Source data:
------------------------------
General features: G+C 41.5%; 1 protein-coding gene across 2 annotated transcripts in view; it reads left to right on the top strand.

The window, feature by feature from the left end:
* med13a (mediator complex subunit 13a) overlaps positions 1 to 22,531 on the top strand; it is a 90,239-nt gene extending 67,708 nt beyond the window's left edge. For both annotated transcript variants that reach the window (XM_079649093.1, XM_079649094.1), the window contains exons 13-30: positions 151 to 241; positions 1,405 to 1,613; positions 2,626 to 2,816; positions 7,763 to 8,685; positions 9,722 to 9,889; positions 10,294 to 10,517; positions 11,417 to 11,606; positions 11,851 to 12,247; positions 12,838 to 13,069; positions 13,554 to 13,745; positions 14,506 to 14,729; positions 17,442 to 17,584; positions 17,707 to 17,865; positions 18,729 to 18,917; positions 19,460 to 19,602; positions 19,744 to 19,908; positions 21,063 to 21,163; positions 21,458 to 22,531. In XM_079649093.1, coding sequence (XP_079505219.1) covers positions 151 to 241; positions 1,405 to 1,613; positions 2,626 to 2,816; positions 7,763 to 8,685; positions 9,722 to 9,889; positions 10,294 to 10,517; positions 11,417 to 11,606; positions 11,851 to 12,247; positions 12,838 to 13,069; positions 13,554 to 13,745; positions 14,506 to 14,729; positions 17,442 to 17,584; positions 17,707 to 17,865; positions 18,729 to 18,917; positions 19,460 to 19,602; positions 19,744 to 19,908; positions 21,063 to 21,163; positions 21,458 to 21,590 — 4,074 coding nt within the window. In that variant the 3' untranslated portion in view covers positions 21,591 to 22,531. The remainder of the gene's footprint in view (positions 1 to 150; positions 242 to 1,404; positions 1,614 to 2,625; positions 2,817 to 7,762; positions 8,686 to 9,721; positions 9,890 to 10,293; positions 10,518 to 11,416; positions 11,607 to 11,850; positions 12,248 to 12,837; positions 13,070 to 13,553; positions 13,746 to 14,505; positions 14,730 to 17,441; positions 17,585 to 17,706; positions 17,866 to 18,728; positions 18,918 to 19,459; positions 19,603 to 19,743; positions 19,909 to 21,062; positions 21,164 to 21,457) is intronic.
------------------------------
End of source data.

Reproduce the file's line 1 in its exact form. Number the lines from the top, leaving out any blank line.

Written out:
General features: G+C 41.5%; 1 protein-coding gene across 2 annotated transcripts in view; it reads left to right on the top strand.